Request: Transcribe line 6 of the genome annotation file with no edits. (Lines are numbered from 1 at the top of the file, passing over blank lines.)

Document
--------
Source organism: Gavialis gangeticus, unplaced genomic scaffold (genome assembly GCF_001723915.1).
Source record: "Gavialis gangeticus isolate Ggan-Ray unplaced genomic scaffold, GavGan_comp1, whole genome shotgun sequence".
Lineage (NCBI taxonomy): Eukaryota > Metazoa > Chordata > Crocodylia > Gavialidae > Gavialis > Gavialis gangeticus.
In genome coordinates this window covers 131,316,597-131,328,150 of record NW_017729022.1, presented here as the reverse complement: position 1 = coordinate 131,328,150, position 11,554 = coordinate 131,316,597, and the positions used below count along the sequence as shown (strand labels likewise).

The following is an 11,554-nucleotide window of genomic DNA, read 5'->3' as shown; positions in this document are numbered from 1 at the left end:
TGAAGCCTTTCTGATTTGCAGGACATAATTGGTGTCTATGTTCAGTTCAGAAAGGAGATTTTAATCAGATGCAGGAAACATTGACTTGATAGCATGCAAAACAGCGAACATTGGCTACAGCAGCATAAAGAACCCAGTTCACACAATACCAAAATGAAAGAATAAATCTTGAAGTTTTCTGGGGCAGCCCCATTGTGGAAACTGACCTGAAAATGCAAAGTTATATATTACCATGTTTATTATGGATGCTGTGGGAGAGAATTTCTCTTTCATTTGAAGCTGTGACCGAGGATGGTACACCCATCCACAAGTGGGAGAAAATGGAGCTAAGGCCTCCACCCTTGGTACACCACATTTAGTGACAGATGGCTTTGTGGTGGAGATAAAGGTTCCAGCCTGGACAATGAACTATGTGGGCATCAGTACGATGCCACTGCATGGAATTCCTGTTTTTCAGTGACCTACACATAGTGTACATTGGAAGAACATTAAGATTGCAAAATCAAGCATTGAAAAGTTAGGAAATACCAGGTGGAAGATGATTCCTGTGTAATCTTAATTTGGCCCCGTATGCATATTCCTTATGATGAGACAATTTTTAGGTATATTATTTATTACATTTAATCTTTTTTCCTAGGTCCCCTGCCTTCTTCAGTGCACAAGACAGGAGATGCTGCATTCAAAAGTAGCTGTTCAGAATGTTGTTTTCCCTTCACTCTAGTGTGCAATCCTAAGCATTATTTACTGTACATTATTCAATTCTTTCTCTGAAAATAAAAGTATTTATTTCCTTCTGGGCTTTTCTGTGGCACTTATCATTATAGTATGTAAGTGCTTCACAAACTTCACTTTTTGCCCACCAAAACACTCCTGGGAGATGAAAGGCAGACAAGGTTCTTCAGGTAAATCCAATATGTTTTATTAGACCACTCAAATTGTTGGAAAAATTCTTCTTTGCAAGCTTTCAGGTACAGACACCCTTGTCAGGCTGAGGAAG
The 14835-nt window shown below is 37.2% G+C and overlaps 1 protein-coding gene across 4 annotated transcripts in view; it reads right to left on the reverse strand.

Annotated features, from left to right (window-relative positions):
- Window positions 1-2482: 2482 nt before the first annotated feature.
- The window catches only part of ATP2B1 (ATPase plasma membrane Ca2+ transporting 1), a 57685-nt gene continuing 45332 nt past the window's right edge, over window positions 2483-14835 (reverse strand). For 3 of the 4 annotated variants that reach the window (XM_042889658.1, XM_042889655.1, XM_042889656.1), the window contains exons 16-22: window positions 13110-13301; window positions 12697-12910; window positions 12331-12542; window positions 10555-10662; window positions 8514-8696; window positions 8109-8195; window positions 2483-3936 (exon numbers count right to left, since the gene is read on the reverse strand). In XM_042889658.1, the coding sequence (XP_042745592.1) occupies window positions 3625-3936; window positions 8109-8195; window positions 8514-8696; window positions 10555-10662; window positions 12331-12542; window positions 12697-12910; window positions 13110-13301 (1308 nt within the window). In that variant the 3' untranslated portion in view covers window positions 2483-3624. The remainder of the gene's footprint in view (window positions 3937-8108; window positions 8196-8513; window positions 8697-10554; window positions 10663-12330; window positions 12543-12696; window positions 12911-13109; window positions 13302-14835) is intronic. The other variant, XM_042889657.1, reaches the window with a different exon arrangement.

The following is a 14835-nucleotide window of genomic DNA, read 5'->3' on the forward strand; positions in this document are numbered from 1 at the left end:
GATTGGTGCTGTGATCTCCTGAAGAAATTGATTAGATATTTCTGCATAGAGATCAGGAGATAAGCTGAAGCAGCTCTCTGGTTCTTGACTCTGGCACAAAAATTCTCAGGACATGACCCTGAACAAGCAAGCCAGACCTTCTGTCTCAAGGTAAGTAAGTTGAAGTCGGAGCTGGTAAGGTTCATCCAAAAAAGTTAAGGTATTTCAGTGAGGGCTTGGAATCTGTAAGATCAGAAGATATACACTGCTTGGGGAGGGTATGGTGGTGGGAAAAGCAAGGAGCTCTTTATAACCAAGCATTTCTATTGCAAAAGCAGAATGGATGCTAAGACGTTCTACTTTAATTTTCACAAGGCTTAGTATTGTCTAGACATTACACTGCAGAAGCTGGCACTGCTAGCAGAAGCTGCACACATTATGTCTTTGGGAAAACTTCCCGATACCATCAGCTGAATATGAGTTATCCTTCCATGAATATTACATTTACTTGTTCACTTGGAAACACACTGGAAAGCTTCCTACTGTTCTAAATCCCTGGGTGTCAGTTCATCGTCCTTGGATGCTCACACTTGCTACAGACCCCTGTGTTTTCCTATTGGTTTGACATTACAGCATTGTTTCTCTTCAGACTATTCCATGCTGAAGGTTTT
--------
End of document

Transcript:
TGAAGCCTTTCTGATTTGCAGGACATAATTGGTGTCTATGTTCAGTTCAGAAAGGAGATTTTAATCAGATGCAGGAAACATTGACTTGATAGCATGCAAAACAGCGAACATTGGCTACAGCAGCATAAAGAACCCAGTTCACACAATACCAAAATGAAAGAATAAATCTTGAAGTTTTCTGGGGCAGCCCCATTGTGGAAACTGACCTGAAAATGCAAAGTTATATATTACCATGTTTATTATGGATGCTGTGGGAGAGAATTTCTCTTTCATTTGAAGCTGTGACCGAGGATGGTACACCCATCCACAAGTGGGAGAAAATGGAGCTAAGGCCTCCACCCTTGGTACACCACATTTAGTGACAGATGGCTTTGTGGTGGAGATAAAGGTTCCAGCCTGGACAATGAACTATGTGGGCATCAGTACGATGCCACTGCATGGAATTCCTGTTTTTCAGTGACCTACACATAGTGTACATTGGAAGAACATTAAGATTGCAAAATCAAGCATTGAAAAGTTAGGAAATACCAGGTGGAAGATGATTCCTGTGTAATCTTAATTTGGCCCCGTATGCATATTCCTTATGATGAGACAATTTTTAGGTATATTATTTATTACATTTAATCTTTTTTCCTAGGTCCCCTGCCTTCTTCAGTGCACAAGACAGGAGATGCTGCATTCAAAAGTAGCTGTTCAGAATGTTGTTTTCCCTTCACTCTAGTGTGCAATCCTAAGCATTATTTACTGTACATTATTCAATTCTTTCTCTGAAAATAAAAGTATTTATTTCCTTCTGGGCTTTTCTGTGGCACTTATCATTATAGTATGTAAGTGCTTCACAAACTTCACTTTTTGCCCACCAAAACACTCCTGGGAGATGAAAGGCAGACAAGGTTCTTCAGGTAAATCCAATATGTTTTATTAGACCACTCAAATTGTTGGAAAAATTCTTCTTTGCAAGCTTTCAGGTACAGACACCCTTGTCAGGCTGAGGAAG